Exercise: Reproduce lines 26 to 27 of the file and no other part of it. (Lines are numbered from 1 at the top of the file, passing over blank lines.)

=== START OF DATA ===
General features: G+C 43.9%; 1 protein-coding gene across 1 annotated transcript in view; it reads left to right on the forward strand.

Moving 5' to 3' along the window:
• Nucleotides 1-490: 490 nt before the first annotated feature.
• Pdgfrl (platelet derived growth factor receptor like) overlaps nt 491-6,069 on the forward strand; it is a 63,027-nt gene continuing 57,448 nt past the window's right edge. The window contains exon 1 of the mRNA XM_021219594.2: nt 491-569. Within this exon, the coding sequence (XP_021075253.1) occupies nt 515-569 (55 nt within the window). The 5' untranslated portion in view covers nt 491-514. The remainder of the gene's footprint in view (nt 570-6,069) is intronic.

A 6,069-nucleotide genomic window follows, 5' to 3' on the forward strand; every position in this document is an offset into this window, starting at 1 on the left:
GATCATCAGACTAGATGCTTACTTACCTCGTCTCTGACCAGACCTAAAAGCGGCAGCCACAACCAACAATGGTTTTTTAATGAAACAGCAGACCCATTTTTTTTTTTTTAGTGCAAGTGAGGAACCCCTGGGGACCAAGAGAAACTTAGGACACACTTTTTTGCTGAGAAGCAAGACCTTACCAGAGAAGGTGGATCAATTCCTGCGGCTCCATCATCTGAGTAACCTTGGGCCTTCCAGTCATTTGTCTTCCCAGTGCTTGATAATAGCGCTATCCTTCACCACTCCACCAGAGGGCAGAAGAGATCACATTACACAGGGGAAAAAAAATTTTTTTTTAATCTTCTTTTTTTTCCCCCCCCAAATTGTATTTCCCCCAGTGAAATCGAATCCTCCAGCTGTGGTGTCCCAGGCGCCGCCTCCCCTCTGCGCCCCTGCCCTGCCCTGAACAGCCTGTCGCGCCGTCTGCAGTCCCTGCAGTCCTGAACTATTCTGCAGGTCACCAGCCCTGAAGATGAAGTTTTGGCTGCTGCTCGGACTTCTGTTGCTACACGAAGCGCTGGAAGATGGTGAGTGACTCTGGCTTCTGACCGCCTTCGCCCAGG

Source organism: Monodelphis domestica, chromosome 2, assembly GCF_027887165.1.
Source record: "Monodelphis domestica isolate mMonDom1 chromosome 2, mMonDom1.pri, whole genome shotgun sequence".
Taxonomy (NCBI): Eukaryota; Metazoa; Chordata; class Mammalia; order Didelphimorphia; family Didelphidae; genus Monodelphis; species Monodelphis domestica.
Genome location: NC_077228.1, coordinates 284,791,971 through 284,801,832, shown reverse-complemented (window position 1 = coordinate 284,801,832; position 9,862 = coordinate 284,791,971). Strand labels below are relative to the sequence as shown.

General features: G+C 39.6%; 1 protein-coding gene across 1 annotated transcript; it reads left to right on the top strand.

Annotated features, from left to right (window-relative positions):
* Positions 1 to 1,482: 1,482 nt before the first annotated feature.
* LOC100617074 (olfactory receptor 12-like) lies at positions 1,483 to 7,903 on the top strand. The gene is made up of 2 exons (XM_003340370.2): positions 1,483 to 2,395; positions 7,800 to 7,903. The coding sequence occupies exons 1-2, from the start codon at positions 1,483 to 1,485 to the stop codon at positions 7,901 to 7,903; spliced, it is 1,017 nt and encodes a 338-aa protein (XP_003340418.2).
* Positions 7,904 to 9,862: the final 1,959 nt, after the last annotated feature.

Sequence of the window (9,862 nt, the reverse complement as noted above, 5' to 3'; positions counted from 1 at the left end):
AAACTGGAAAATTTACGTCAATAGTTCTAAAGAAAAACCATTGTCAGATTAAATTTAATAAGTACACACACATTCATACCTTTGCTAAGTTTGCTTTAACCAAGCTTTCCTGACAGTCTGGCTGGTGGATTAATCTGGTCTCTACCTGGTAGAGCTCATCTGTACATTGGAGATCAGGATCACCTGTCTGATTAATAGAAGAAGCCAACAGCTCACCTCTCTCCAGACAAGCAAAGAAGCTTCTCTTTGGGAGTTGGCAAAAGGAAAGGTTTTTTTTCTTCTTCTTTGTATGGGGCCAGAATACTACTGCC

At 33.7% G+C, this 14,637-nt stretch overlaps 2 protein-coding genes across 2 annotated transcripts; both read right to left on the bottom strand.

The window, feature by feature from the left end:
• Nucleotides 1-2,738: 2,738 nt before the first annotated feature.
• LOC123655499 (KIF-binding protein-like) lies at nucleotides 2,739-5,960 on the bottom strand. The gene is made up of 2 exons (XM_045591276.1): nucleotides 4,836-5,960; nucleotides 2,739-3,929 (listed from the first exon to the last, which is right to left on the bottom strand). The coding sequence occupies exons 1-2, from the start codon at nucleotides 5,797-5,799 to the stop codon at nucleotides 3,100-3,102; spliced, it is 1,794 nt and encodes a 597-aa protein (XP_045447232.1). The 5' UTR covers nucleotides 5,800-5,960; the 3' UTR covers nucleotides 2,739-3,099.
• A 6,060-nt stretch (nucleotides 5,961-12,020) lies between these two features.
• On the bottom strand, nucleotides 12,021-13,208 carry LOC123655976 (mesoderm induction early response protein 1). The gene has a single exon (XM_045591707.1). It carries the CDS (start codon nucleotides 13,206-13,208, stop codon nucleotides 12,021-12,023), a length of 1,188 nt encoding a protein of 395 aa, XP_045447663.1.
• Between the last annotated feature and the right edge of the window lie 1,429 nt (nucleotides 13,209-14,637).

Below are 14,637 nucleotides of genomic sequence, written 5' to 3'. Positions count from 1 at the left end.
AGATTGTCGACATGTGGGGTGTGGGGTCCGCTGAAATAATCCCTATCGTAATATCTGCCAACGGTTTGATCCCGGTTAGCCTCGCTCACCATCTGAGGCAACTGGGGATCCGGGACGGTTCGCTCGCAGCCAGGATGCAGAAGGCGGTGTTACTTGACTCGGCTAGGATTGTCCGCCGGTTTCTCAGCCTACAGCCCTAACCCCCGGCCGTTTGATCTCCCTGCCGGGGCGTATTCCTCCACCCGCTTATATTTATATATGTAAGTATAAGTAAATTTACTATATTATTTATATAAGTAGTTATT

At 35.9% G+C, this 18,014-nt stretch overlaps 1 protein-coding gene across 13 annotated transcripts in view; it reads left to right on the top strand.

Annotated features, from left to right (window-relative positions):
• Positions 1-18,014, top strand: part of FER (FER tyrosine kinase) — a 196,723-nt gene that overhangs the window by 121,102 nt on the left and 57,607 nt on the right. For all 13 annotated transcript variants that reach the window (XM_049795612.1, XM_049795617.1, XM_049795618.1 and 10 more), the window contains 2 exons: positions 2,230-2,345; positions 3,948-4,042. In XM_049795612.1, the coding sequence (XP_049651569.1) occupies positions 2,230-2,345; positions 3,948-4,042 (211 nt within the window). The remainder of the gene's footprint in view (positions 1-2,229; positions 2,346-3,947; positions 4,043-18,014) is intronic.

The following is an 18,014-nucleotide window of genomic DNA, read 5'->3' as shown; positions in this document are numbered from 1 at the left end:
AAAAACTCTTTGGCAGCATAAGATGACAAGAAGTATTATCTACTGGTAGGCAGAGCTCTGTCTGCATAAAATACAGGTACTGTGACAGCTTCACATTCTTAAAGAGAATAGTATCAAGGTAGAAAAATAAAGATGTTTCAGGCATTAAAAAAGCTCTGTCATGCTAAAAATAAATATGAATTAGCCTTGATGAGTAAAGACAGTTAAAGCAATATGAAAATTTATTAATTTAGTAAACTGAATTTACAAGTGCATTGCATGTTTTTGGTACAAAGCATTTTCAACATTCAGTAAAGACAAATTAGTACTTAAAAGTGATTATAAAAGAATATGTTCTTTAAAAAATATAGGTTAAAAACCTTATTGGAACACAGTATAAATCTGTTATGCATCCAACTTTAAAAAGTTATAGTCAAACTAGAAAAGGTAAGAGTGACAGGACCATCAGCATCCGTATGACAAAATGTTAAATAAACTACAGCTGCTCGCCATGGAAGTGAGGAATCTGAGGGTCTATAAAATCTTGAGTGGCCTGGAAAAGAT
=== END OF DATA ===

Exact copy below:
AGATTGTCGACATGTGGGGTGTGGGGTCCGCTGAAATAATCCCTATCGTAATATCTGCCAACGGTTTGATCCCGGTTAGCCTCGCTCACCATCTGAGGCAACTGGGGATCCGGGACGGTTCGCTCGCAGCCAGGATGCAGAAGGCGGTGTTACTTGACTCGGCTAGGATTGTCCGCCGGTTTCTCAGCCTACAGCCCTAACCCCCGGCCGTTTGATCTCCCTGCCGGGGCGTATTCCTCCACCCGCTTATATTTATATATGTAAGTATAAGTAAATTTACTATATTATTTATATAAGTAGTTATT

At 35.9% G+C, this 18,014-nt stretch overlaps 1 protein-coding gene across 13 annotated transcripts in view; it reads left to right on the top strand.